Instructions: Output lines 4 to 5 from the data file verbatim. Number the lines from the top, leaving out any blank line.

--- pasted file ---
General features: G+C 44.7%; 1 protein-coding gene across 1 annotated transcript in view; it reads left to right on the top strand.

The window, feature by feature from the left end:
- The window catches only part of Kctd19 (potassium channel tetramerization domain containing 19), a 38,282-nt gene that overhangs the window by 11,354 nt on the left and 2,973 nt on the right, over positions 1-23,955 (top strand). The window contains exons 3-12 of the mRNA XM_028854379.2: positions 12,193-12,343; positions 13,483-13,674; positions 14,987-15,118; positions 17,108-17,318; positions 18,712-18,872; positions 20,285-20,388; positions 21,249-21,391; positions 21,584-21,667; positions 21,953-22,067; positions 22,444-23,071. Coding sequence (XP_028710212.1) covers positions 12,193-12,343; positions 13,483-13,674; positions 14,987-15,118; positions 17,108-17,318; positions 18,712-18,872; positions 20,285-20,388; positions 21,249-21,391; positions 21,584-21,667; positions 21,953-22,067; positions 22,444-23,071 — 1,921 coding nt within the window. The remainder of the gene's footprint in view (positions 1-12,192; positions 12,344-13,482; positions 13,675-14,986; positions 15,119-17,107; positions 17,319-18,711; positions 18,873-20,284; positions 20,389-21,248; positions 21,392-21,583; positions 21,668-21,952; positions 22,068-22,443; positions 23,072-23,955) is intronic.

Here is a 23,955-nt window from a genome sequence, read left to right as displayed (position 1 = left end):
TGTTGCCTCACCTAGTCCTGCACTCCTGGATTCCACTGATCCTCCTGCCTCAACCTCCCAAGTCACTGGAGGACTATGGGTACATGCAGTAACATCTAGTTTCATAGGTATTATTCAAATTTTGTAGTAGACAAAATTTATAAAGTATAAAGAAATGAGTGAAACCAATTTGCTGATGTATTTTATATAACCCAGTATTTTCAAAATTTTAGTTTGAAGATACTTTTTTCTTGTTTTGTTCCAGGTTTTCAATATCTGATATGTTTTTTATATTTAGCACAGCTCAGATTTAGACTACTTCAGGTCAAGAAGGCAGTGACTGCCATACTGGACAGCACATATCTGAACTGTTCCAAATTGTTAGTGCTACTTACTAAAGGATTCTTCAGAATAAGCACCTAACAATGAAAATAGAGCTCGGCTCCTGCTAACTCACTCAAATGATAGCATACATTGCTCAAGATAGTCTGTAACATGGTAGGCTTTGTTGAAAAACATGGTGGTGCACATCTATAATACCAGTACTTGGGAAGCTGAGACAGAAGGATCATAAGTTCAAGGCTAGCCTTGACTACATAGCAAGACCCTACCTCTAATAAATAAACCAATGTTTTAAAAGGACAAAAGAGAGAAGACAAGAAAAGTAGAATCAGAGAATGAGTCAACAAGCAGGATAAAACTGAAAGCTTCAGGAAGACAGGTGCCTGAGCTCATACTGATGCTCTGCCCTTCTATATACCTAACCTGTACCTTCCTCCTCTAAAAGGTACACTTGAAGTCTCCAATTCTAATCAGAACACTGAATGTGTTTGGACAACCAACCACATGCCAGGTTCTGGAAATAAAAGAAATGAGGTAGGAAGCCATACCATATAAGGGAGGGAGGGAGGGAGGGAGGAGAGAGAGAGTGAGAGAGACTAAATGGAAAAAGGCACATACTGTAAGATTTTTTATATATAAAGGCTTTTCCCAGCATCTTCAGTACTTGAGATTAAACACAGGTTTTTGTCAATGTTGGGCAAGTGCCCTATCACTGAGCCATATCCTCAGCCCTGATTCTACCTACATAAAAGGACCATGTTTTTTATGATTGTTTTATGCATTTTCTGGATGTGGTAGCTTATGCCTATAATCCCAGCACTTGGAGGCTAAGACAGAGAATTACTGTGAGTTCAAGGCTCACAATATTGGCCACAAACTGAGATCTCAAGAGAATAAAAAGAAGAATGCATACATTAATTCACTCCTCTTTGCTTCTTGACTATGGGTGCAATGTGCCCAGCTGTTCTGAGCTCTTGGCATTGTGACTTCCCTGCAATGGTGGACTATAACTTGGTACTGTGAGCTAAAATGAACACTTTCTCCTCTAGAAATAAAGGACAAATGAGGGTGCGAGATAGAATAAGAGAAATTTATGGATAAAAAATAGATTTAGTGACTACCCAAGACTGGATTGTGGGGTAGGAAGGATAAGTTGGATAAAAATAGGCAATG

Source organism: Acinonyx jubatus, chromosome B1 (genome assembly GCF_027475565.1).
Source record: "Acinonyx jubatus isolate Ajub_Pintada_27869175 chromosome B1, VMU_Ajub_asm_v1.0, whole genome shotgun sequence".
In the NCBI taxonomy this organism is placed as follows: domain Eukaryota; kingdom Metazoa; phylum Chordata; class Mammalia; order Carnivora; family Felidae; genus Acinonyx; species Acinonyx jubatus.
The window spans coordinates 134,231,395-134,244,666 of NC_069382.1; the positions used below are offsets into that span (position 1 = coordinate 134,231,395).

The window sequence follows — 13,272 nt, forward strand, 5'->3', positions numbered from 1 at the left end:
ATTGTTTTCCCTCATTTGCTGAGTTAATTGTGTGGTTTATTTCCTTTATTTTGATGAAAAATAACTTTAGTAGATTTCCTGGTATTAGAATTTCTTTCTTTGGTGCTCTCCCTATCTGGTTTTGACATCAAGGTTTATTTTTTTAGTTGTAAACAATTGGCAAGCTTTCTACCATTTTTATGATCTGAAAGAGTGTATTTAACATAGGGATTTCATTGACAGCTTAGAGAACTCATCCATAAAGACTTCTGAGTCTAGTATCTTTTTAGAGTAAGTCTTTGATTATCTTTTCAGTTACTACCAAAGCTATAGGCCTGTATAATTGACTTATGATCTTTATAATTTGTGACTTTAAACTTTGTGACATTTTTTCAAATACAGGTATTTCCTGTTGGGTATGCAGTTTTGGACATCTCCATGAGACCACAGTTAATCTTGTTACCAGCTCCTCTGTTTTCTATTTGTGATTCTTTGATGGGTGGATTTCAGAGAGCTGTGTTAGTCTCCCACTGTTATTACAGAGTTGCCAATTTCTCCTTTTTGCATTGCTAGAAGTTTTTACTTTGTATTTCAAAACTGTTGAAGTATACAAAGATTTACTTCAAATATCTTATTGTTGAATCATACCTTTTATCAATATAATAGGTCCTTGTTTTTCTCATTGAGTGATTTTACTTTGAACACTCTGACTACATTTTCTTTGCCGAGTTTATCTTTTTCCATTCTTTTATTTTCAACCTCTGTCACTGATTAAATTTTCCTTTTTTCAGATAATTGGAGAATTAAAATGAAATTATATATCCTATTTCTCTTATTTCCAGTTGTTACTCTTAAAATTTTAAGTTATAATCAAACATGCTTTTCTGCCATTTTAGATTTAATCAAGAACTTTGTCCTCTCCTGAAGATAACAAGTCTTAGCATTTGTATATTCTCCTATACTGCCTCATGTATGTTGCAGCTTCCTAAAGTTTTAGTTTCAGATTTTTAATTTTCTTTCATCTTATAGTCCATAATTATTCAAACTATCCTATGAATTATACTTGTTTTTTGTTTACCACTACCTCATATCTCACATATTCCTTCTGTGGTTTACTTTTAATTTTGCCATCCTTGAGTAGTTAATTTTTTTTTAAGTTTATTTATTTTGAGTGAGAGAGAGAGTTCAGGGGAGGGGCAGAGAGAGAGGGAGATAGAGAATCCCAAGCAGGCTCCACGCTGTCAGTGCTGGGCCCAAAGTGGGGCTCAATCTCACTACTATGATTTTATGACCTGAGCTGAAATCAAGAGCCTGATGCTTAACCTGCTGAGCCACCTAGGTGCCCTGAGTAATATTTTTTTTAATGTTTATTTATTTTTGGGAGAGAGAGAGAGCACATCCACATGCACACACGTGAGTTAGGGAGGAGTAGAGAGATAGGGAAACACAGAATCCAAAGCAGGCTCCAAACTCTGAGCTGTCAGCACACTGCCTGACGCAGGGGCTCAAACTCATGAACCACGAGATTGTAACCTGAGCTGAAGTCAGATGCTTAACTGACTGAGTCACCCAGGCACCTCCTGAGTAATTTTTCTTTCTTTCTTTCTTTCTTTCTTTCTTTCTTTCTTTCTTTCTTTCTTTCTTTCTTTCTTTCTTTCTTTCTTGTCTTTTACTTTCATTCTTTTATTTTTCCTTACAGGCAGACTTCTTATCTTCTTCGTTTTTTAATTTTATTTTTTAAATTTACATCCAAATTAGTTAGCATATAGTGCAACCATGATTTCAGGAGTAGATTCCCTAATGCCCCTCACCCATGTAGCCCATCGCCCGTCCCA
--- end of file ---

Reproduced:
Here is a 23,955-nt window from a genome sequence, read left to right as displayed (position 1 = left end):
TGTTGCCTCACCTAGTCCTGCACTCCTGGATTCCACTGATCCTCCTGCCTCAACCTCCCAAGTCACTGGAGGACTATGGGTACATGCAGTAACATCTAGTTTCATAGGTATTATTCAAATTTTGTAGTAGACAAAATTTATAAAGTATAAAGAAATGAGTGAAACCAATTTGCTGATGTATTTTATATAACCCAGTATTTTCAAAATTTTAGTTTGAAGATACTTTTTTCTTGTTTTGTTCCAGGTTTTCAATATCTGATATGTTTTTTATATTTAGCACAGCTCAGATTTAGACTACTTCAGGTCAAGAAGGCAGTGACTGCCATACTGGACAGCACATATCTGAACTGTTCCAAATTGTTAGTGCTACTTACTAAAGGATTCTTCAGAATAAGCACCTAACAATGAAAATAGAGCTCGGCTCCTGCTAACTCACTCAAATGATAGCATACATTGCTCAAGATAGTCTGTAACATGGTAGGCTTTGTTGAAAAACATGGTGGTGCACATCTATAATACCAGTACTTGGGAAGCTGAGACAGAAGGATCATAAGTTCAAGGCTAGCCTTGACTACATAGCAAGACCCTACCTCTAATAAATAAACCAATGTTTTAAAAGGACAAAAGAGAGAAGACAAGAAAAGTAGAATCAGAGAATGAGTCAACAAGCAGGATAAAACTGAAAGCTTCAGGAAGACAGGTGCCTGAGCTCATACTGATGCTCTGCCCTTCTATATACCTAACCTGTACCTTCCTCCTCTAAAAGGTACACTTGAAGTCTCCAATTCTAATCAGAACACTGAATGTGTTTGGACAACCAACCACATGCCAGGTTCTGGAAATAAAAGAAATGAGGTAGGAAGCCATACCATATAAGGGAGGGAGGGAGGGAGGGAGGAGAGAGAGAGTGAGAGAGACTAAATGGAAAAAGGCACATACTGTAAGATTTTTTATATATAAAGGCTTTTCCCAGCATCTTCAGTACTTGAGATTAAACACAGGTTTTTGTCAATGTTGGGCAAGTGCCCTATCACTGAGCCATATCCTCAGCCCTGATTCTACCTACATAAAAGGACCATGTTTTTTATGATTGTTTTATGCATTTTCTGGATGTGGTAGCTTATGCCTATAATCCCAGCACTTGGAGGCTAAGACAGAGAATTACTGTGAGTTCAAGGCTCACAATATTGGCCACAAACTGAGATCTCAAGAGAATAAAAAGAAGAATGCATACATTAATTCACTCCTCTTTGCTTCTTGACTATGGGTGCAATGTGCCCAGCTGTTCTGAGCTCTTGGCATTGTGACTTCCCTGCAATGGTGGACTATAACTTGGTACTGTGAGCTAAAATGAACACTTTCTCCTCTAGAAATAAAGGACAAATGAGGGTGCGAGATAGAATAAGAGAAATTTATGGATAAAAAATAGATTTAGTGACTACCCAAGACTGGATTGTGGGGTAGGAAGGATAAGTTGGATAAAAATAGGCAATG